• Does Your Practice Measure Up?

Does your practice measure up?

Does Your Practice Measure Up?

Understanding key performance indicators is essential to the success of your pediatric business. Measuring your practice performance against your peers will support decisions that can bring you clinical and financial success.

Answer the six questions below to see how you compare to your peers, and to learn what steps you can take that might improve your practice. Select the answers that most closely resemble your practice metrics.

  • How many full-time providers work in your practice, at all locations?
  • On an average day, how many patients does an individual provider see?
  • This financial benchmark measures the average amount you deposit per-patient-visit. Revenue-per-Visit is calculated by summing the total dollars collected (including personal, insurance and non-service collections) for visits that occurred between three and twelve months ago, and dividing by the total number of visits that occurred in the same time frame. Visits and dollars collected from visits within the past three months are excluded from this calculation to correct for claims that have likely not yet been paid.
  • The Sick-to-Well Visit ratio is calculated by dividing the total number of new and established patient sick visits (CPT codes 99201-99205 and 99211-99215) by the total number of new and established patient well visits (CPT codes 99381-99385 and 99391-99395). When counting well visits, include well visit codes with a -25 modifier. If a -25 modified sick visit code is used in addition to a well visit code, only the well visit is counted.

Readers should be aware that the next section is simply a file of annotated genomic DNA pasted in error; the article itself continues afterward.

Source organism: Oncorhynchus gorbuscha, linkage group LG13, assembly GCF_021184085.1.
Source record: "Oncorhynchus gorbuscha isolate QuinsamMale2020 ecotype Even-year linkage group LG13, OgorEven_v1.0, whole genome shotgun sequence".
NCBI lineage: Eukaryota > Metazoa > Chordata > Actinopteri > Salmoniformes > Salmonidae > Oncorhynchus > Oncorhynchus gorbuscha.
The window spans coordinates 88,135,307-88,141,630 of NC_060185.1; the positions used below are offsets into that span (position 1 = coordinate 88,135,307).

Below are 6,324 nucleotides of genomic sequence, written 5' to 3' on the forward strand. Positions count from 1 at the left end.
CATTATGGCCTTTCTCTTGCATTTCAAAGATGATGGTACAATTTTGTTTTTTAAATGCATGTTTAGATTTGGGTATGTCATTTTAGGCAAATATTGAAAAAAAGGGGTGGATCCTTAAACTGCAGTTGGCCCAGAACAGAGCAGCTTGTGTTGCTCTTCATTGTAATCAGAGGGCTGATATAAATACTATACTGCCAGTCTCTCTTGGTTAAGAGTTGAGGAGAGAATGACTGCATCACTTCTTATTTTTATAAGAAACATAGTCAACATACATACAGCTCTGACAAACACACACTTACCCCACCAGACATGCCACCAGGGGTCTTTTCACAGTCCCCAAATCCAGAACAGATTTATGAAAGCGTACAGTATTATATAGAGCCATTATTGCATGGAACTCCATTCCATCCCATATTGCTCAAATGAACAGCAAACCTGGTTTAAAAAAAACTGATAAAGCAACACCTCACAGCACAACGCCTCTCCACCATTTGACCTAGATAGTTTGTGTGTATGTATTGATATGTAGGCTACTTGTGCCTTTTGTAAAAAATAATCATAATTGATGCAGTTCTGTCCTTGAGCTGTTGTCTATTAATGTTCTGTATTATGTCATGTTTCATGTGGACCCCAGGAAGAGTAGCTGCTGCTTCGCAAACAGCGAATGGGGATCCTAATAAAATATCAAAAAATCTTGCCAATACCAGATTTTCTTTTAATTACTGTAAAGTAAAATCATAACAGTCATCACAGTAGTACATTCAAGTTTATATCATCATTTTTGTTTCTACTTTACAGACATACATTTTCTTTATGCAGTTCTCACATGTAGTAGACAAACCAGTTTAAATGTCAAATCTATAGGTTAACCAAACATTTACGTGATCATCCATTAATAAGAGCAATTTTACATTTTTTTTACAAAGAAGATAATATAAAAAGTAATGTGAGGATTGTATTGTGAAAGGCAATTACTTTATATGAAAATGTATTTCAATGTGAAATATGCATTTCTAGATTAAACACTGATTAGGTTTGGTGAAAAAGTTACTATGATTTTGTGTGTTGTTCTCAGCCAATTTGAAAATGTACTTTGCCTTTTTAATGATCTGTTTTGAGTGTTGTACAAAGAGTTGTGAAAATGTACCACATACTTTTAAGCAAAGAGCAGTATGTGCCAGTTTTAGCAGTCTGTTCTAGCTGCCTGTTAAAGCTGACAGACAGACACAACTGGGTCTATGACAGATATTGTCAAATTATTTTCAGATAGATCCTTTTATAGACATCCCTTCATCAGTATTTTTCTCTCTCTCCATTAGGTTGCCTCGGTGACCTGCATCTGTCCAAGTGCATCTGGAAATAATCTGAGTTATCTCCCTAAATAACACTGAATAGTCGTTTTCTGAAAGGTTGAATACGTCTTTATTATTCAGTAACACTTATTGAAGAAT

• This measure shows the percentage of 99214 and 99215 CPT codes billed by your practice relative to all 99212 through 99215 codes.This does not include -25 modified sick visits when billed on the same day as a well visit. It is calculated by dividing the sum of all 99214 and 99215 visits by the sum of 99212, 99213, 99214, and 99215 visits.
  • This measure shows the percentage of appointments at your practice that were missed. Missed appointments represent revenue loss and delayed patient care, along with stress and anxiety caused by uncertain schedules and the extra work involved with trying to fill those empty slots at the last minute. The missed appointment rate is calculated by adding all missed appointments for the past year and dividing by the number of total appointments (excluding canceled and deleted appointments).
  • This field is for validation purposes and should be left unchanged.